In his essay, “The case against androgynous marriage,” Stephen E. Rhoads (1999) makes the statement that “Feminists can hardly look at married men without a certain measure of disgust. Men won't do their share of housework and child care. In the typical two-earner family they contribute about half as much housework as their employed wives and less than half as much solo child care.” Yet, this is an unfair statement to men. Rhoads uses no qualifying statements in his claim, making a sweeping generalization that all men do not share fairly in the housework and in caring for the children. Though he attributes this thought to feminists, he does not give any evidence that feminists actually believe this. Furthermore, he offers no evidence or any hint at research done that shows this claim to be true. Instead, he regurgitates the stereotype, referring to the “typical two-earner family” as if any family would relish being considered “typical.” He makes no exception or allowance for such families (of which I am aware) with fathers who do most of the household chores.
Kristin Maschka (2003) makes several claims in her essay “The fiscal value of nurturing.” She asserts that “Our entire system of basic protections from economic risk is linked to paid labor, leaving behind those who do uncompensated chores or cut back on paid work to care for family.” This claim is based squarely on several points of evidence that she supplies. She cites not just the difference between wage earnings of men and women, but also the difference in wages earned by mothers and childless women. Maschka also provides evidence that demonstrates how social security is based on wages earned in the workplace—and ends up providing less benefits to those who have had to reduce their workplace earnings in favor of caring for their children. These differences demonstrate clearly her point that those women who spend time caring for their children are placed at an economic disadvantage because of their labor of love, which goes uncompensated.
The article “Homeward Bound” by Linda Hirshman (2005) makes some strong points about the direction of women in the workplace and at home. Yet, despite all the research, it fails to prove its thesis, expressed in the statement that “among the educated elite, who are the logical heirs of the agenda of empowering women, feminism has largely failed in its goals.” The fact that the highest educated and wealthiest women choose to stay at home with their babies (rather than work) does demonstrate to some degree that women desire to nurture their offspring. Yet, Hirshman fails to provide any insight into what the goals of feminism actually are. For, if one assumes that the goal of feminism was indeed to remove women from the role of housewife and to place them in a dominant role in the business world, it certainly has failed to do that. Yet, Hirshman does not consider that the goal of feminism might have been to give women the option to do this, should they desire to. What Hirshman proves is that many women opt to take care of children rather than work in the corporate world, and this option was not even available to them before feminism came along. Therefore, feminism cannot be said expressly to have failed.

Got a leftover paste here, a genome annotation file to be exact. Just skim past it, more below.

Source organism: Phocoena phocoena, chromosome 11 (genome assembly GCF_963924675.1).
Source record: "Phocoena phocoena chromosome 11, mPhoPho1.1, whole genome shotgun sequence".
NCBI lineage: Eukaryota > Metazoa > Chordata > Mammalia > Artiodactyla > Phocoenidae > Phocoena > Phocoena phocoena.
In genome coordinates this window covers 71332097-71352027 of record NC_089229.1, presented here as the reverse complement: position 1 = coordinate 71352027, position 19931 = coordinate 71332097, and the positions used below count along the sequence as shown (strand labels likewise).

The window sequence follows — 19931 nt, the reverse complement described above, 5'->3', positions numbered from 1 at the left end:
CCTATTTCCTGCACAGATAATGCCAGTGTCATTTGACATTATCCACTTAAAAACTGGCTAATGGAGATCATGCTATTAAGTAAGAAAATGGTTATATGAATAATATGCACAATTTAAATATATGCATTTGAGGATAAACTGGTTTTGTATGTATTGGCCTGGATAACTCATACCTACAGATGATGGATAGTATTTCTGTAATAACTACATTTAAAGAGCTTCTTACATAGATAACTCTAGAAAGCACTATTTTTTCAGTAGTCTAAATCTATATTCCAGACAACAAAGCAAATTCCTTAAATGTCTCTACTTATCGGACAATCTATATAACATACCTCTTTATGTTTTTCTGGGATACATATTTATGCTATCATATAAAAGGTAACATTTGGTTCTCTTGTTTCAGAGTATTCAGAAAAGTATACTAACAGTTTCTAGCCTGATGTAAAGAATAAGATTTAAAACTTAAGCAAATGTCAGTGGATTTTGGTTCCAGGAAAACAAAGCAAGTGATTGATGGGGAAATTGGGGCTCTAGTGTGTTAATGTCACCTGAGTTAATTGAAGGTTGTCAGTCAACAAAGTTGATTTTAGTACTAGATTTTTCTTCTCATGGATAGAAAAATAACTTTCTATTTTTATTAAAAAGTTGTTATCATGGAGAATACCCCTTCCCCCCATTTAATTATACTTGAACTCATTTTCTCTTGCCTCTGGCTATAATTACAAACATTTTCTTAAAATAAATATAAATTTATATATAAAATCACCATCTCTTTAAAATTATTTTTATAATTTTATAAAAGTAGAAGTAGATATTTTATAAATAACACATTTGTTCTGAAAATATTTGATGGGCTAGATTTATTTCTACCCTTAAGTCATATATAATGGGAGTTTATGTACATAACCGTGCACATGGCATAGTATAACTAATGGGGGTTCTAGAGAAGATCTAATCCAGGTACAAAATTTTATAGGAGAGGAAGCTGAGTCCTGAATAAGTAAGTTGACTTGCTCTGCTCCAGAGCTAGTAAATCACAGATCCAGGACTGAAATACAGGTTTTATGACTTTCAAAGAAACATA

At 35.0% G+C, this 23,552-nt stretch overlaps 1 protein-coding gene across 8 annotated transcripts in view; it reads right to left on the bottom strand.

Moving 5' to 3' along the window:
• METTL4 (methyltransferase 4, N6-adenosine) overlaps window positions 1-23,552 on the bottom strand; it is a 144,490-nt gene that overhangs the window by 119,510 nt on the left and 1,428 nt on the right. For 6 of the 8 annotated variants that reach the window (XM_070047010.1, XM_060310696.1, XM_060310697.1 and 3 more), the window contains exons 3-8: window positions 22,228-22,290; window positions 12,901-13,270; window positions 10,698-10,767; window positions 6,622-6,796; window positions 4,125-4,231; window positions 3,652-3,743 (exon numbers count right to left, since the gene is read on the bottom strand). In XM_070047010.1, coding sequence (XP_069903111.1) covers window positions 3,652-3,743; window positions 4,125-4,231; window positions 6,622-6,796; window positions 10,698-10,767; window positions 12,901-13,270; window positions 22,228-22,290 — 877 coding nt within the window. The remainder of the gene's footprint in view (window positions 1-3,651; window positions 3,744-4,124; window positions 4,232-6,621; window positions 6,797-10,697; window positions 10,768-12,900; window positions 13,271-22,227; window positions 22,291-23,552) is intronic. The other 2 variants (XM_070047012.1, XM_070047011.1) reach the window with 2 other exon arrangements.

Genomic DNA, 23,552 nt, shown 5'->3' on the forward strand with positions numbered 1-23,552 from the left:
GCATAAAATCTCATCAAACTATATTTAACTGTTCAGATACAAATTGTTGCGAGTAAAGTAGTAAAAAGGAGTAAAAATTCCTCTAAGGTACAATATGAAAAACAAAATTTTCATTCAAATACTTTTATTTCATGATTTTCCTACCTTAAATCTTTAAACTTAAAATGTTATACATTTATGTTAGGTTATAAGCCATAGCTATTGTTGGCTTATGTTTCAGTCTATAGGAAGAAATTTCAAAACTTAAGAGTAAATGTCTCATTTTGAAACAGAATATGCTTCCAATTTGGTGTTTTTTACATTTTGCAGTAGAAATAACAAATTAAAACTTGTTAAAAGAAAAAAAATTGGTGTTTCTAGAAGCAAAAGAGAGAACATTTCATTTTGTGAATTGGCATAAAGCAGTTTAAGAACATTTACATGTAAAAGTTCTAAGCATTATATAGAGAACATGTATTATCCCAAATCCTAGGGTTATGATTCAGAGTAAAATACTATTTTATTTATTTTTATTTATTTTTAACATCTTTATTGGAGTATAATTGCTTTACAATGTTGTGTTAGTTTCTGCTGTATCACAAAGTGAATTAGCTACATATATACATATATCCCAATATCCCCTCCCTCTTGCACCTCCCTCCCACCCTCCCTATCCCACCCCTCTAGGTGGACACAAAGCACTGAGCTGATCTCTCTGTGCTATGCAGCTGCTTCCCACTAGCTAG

Paul Roberts makes an interesting point about the effect of fathers on their children’s emotional development. In his essay “Fathers’ time” he writes, “links have been found between the quality of father-child interactions and a child's later development of certain life skills, including an ability to manage frustration, a willingness to explore new things and activities, and persistence in problem solving” (1996). Roberts explains the dynamic between fathers and children and shows how the way a father plays has the effect of widening the children’s social scope from the idea of nurturing that is usually provided by the mother. His methods of explanation are very clear and convincing, as he shows how each behavior typical of a father triggers responses by a child that might be considered in the light Roberts presents them in his quote. As a result, it is possible to see how a father-child activity might promote persistence, the management of frustration or imbue a child with the willingness to explore novel arenas.
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